Jungle Book Memories

Paul Murphy on the Raj pioneers who set in train thoughts of conservation in independent India.

India remains Asia's most important preserve for wildlife. However, there has been a drastic decline in the number of big game. It was in the late 1960s that Indians began ringing alarm bells over the disappearance of wild cats, elephants and rhino. Before the Second World War there were thought to be over 40,000 tigers. However, by the late 1970s tiger numbers were believed to have fallen as low as 1,800, poaching for international trade being the biggest problem.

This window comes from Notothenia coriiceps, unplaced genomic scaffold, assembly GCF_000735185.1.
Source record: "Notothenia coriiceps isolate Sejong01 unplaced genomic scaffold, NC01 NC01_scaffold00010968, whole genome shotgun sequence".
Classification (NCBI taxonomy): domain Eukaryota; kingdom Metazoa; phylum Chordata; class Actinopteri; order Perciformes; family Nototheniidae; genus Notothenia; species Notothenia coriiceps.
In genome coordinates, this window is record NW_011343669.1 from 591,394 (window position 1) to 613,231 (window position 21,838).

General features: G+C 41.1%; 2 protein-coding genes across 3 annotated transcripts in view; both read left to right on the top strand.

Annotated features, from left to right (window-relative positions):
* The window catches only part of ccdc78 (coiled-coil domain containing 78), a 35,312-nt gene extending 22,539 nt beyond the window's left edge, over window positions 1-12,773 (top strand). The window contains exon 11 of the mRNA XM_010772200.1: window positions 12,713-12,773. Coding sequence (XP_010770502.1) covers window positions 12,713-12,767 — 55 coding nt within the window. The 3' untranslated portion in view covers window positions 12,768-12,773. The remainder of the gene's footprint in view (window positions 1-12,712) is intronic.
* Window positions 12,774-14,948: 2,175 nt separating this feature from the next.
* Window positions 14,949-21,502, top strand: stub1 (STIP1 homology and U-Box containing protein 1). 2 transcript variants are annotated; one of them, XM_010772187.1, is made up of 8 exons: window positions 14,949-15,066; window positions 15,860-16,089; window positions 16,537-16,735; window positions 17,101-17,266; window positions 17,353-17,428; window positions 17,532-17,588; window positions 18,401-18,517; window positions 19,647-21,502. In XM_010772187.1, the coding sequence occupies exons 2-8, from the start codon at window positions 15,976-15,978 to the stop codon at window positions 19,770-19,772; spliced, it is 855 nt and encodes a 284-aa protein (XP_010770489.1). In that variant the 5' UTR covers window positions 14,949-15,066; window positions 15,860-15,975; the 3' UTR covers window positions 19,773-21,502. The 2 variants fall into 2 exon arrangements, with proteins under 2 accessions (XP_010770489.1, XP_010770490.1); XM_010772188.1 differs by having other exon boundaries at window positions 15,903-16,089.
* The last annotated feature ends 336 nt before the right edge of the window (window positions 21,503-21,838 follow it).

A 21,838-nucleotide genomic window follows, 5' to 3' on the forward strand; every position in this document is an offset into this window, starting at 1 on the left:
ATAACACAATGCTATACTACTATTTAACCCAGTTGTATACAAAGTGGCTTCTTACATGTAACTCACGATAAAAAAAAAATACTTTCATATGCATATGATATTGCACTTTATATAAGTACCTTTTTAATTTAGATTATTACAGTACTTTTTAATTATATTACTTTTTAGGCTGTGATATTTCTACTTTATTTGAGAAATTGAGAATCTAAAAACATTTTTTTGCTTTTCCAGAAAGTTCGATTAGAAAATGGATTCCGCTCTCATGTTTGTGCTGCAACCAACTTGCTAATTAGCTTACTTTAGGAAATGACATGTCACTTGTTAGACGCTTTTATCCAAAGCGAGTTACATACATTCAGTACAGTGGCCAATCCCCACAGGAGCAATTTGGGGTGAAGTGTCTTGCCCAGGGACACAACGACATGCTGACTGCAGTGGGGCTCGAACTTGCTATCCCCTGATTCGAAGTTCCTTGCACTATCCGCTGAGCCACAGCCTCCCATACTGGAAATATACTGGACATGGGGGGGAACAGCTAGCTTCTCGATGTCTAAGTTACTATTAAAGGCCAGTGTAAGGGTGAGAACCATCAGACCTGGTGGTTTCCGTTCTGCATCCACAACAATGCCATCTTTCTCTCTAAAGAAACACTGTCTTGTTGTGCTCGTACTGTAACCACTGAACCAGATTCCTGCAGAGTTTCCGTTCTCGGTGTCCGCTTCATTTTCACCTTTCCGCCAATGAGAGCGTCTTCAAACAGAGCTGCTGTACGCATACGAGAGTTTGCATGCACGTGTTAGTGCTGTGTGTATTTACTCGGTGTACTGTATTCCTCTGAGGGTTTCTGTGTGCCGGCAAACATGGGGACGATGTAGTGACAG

The 1972 Wildlife Protection Act, instigated by Indira Gandhi's government, was the first serious attempt to tackle the crisis. A major effort since then has seen tiger numbers grow to more than 3,500, although the figures are disputed. Conservationists remain deeply pessimistic about the future of big game because of the profits for poachers. Elephant numbers have fallen to 20,000, and one-horned rhinos to only 1,900.

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